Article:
At Tempe’s Regional Unity Walk and Diversity Festival, Vivian Nwoha saw the world open up.
Looking toward the sun setting over Tempe Town Lake, surrounded by swaths of people from seven valley cities wearing different colored shirts to represent their homes, Nwoha was moved.
The magnitude of a lively event with such an earnest purpose was not lost on her.
The Regional Unity Walk brings together people from across Arizona to promote understanding in the face of the differences that inherently exist between different communities. Today, it is organized by the governments of the seven cities involved, but began more quietly in 1998, when the people of Tempe started walking for unity.
“The walk shows that we can come together for a common purpose,” Nwoha, a 46-year-old Scottsdale resident, said. “Though we don’t think alike, we don’t look alike, we may not marry the same types of people, it’s important to come together.”
Nwoha moved from Cincinnati in early 2017, and Saturday’s walk was her first. She was inspired by the potential of a community that can bring people together from across such a large city for a common purpose.
“The best thing about [the walk] is it gives a venue for people to come together,” said Carl Hermanns, a member of the Tempe Human Relations Commission and an organizer for the event. “It is a symbol for other people to see. A statement of unity and what we believe as a community.”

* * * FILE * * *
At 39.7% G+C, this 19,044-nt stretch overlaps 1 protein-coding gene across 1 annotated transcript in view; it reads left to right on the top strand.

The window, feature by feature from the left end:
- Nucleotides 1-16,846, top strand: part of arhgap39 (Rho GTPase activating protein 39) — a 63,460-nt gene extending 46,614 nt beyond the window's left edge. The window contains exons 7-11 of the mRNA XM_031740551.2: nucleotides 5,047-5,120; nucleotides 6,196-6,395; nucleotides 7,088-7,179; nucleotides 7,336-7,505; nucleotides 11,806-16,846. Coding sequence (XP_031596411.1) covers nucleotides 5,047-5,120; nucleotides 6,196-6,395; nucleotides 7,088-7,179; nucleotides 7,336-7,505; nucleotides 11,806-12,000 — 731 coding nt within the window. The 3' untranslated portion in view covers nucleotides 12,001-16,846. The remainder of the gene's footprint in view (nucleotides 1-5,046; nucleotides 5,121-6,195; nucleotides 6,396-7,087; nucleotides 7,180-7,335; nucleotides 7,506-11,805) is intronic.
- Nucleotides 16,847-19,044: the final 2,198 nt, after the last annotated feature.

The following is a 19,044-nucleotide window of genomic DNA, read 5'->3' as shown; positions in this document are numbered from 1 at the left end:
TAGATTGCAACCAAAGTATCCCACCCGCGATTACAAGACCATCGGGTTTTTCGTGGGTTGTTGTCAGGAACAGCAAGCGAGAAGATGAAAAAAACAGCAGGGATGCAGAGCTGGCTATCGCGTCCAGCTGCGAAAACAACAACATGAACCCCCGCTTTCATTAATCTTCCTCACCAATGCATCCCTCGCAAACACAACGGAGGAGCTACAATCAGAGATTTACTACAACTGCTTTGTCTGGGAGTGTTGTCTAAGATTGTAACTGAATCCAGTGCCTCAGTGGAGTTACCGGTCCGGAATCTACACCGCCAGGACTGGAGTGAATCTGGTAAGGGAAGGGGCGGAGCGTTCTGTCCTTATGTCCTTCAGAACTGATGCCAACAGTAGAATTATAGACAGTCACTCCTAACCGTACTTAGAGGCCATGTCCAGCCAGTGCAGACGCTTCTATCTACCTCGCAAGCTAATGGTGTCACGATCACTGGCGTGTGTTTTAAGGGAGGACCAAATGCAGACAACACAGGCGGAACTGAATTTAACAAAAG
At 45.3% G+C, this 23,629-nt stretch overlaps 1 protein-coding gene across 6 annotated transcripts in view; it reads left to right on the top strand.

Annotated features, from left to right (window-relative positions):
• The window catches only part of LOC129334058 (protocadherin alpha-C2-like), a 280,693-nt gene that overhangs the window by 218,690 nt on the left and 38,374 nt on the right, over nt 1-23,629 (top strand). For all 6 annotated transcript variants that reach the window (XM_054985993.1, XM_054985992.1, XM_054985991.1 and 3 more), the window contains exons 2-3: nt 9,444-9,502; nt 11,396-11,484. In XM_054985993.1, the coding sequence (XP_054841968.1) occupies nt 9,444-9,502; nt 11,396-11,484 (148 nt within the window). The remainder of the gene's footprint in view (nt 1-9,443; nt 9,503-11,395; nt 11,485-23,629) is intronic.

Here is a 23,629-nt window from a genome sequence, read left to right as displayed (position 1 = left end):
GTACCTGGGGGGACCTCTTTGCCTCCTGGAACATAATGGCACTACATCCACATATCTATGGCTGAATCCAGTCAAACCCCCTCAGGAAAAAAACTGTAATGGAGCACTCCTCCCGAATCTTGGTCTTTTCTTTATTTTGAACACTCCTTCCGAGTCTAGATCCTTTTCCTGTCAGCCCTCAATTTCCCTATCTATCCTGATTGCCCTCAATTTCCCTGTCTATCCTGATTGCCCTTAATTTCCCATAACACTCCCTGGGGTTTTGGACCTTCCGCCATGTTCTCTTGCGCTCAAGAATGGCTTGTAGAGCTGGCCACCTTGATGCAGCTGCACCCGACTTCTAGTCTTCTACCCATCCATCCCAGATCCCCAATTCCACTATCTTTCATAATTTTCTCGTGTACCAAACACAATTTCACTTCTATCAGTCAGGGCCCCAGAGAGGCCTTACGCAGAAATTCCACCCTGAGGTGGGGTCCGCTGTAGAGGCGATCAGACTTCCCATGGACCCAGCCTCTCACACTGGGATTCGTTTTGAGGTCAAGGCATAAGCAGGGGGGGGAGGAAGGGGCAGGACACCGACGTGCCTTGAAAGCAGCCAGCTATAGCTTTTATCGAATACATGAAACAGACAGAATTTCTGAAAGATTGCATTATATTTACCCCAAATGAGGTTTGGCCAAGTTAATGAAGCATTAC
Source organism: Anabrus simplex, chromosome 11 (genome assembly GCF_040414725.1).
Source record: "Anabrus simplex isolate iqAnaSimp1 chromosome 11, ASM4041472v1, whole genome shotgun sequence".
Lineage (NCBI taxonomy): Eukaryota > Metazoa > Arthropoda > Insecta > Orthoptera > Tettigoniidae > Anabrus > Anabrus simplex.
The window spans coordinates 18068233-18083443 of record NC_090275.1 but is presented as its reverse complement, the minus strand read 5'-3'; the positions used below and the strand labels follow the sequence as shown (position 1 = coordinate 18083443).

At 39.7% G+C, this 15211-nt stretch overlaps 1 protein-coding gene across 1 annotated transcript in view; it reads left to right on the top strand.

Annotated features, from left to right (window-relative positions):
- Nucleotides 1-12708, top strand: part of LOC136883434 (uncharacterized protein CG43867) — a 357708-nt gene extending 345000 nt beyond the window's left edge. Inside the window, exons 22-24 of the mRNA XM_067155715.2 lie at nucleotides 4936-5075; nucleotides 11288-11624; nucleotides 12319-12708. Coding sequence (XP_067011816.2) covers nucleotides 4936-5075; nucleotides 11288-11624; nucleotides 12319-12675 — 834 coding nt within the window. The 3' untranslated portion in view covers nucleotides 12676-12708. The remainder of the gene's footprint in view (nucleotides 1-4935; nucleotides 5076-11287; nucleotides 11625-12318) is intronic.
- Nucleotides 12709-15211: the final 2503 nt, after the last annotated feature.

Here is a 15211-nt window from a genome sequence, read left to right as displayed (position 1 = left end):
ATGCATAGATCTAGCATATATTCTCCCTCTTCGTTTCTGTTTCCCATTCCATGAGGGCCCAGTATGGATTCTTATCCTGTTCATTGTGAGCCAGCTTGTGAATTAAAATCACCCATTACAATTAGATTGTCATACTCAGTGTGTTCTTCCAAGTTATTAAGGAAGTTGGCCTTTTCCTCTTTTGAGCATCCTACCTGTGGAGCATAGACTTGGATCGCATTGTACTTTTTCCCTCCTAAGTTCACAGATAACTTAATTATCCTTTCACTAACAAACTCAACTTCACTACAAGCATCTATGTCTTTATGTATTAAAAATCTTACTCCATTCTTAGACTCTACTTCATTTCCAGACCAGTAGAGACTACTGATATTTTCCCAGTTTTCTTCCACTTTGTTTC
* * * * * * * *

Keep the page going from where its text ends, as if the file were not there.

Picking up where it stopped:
Hermanns’ commission works as a liaison between the community and the local government to find solutions for violations of human rights in Tempe. The commission was responsible for the ‘Tempe Welcomes All’ initiative that in 2017 culminated with the posting of signs throughout the city and its government buildings that carry the slogan. The signs greeted walkers as they entered the city.
On the 20th anniversary of the Unity Walk, Tempe Beach Park was filled with families from each of the different cities, distinguished by their shirt color but together for the night to dance, eat and come together to celebrate their unique perspectives. The notes of a five-piece band filled the air until the walk began.
Tempe Mayor Mark Mitchell, who has been involved with the walk since its inception early in his career as member of the City Council, spoke to begin the walk.
“Our region has been ahead of the curve when it comes to working together to be inclusive and understanding one another in all aspects of life,” he said.
He was followed by city councilmembers from around the valley, who took turns at the podium to express what diversity means to their city and the larger Phoenix community.
Chandler Councilman Kevin Hartke, who is also a Chandler mayoral candidate this year, called Chandler the most diverse city of those represented at the event. He said striving for
diversity means “standing for people’s basic rights and for people’s pursuit of happiness and prosperity.”
“The more diverse we are, the more viewpoints and expertise we bring to our community,” Hartke said.